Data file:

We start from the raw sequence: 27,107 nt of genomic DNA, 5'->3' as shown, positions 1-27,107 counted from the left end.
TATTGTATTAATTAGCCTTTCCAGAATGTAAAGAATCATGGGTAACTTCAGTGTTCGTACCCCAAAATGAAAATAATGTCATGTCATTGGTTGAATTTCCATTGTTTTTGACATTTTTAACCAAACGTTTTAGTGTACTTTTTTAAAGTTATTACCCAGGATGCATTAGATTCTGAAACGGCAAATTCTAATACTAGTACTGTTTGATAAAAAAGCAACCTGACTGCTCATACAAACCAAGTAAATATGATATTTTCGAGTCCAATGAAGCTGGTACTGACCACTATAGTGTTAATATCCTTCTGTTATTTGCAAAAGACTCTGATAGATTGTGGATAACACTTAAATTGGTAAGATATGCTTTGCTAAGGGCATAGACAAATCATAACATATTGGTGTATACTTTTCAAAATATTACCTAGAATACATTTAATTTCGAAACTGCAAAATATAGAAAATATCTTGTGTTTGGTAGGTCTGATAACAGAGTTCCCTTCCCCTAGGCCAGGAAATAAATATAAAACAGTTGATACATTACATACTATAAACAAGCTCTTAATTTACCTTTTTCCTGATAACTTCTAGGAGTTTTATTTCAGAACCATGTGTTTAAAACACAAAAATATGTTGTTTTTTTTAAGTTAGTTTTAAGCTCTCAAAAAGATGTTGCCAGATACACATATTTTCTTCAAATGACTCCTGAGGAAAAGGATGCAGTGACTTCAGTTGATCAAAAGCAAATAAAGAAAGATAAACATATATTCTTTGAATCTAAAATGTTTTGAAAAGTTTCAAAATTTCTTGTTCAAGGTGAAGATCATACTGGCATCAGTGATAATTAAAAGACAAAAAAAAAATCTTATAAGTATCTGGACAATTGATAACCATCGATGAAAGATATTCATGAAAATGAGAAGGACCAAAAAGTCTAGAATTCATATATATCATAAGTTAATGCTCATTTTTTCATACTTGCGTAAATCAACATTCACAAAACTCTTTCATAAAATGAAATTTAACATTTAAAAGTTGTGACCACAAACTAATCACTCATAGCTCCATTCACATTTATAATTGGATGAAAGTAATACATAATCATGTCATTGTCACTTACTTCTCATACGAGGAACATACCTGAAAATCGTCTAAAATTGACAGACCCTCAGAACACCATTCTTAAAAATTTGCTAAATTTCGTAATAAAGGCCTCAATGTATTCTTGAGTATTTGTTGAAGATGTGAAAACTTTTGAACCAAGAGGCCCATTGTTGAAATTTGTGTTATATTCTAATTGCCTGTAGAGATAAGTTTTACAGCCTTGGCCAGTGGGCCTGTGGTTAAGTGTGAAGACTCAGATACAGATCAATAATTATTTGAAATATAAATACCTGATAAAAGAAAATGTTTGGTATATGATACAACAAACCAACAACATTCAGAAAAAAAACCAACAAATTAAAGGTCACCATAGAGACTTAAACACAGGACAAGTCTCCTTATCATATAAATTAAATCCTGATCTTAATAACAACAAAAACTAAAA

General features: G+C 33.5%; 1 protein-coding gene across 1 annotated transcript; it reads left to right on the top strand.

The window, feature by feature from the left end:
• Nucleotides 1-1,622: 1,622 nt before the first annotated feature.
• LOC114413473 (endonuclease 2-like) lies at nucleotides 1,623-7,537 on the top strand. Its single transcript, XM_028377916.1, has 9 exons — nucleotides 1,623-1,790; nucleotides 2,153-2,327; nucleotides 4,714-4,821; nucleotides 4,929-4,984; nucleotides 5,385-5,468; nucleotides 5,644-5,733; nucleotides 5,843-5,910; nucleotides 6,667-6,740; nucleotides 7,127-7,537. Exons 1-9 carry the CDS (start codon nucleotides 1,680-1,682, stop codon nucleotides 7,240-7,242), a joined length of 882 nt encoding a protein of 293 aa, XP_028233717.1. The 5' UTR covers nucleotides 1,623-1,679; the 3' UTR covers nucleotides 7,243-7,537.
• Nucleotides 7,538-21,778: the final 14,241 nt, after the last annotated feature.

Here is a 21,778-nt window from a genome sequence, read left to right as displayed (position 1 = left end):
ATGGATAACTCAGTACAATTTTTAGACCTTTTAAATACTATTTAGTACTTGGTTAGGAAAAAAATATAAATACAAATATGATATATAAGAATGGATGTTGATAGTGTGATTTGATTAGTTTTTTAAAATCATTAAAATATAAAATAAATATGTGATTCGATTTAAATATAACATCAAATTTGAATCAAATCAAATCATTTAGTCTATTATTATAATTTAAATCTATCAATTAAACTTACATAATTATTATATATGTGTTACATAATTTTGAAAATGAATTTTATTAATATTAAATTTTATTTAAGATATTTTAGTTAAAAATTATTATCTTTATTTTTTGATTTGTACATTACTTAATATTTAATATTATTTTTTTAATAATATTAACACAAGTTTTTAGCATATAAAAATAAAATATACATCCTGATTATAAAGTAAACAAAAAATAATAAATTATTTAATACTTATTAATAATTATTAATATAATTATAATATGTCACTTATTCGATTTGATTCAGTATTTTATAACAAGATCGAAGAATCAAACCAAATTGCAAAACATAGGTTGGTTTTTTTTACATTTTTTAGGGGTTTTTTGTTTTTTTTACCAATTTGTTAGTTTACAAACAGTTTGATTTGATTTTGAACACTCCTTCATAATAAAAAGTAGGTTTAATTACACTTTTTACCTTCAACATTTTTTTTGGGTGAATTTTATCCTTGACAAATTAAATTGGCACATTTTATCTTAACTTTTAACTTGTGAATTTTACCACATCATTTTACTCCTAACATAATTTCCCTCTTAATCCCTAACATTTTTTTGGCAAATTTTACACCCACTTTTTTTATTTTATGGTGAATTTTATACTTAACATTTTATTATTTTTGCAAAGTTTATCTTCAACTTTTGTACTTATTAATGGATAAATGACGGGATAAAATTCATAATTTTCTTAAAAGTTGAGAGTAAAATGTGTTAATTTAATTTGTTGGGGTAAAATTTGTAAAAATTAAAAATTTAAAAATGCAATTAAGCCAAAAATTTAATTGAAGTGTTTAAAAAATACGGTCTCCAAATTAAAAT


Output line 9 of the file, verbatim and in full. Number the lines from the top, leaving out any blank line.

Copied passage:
ATGGATAACTCAGTACAATTTTTAGACCTTTTAAATACTATTTAGTACTTGGTTAGGAAAAAAATATAAATACAAATATGATATATAAGAATGGATGTTGATAGTGTGATTTGATTAGTTTTTTAAAATCATTAAAATATAAAATAAATATGTGATTCGATTTAAATATAACATCAAATTTGAATCAAATCAAATCATTTAGTCTATTATTATAATTTAAATCTATCAATTAAACTTACATAATTATTATATATGTGTTACATAATTTTGAAAATGAATTTTATTAATATTAAATTTTATTTAAGATATTTTAGTTAAAAATTATTATCTTTATTTTTTGATTTGTACATTACTTAATATTTAATATTATTTTTTTAATAATATTAACACAAGTTTTTAGCATATAAAAATAAAATATACATCCTGATTATAAAGTAAACAAAAAATAATAAATTATTTAATACTTATTAATAATTATTAATATAATTATAATATGTCACTTATTCGATTTGATTCAGTATTTTATAACAAGATCGAAGAATCAAACCAAATTGCAAAACATAGGTTGGTTTTTTTTACATTTTTTAGGGGTTTTTTGTTTTTTTTACCAATTTGTTAGTTTACAAACAGTTTGATTTGATTTTGAACACTCCTTCATAATAAAAAGTAGGTTTAATTACACTTTTTACCTTCAACATTTTTTTTGGGTGAATTTTATCCTTGACAAATTAAATTGGCACATTTTATCTTAACTTTTAACTTGTGAATTTTACCACATCATTTTACTCCTAACATAATTTCCCTCTTAATCCCTAACATTTTTTTGGCAAATTTTACACCCACTTTTTTTATTTTATGGTGAATTTTATACTTAACATTTTATTATTTTTGCAAAGTTTATCTTCAACTTTTGTACTTATTAATGGATAAATGACGGGATAAAATTCATAATTTTCTTAAAAGTTGAGAGTAAAATGTGTTAATTTAATTTGTTGGGGTAAAATTTGTAAAAATTAAAAATTTAAAAATGCAATTAAGCCAAAAATTTAATTGAAGTGTTTAAAAAATACGGTCTCCAAATTAAAAT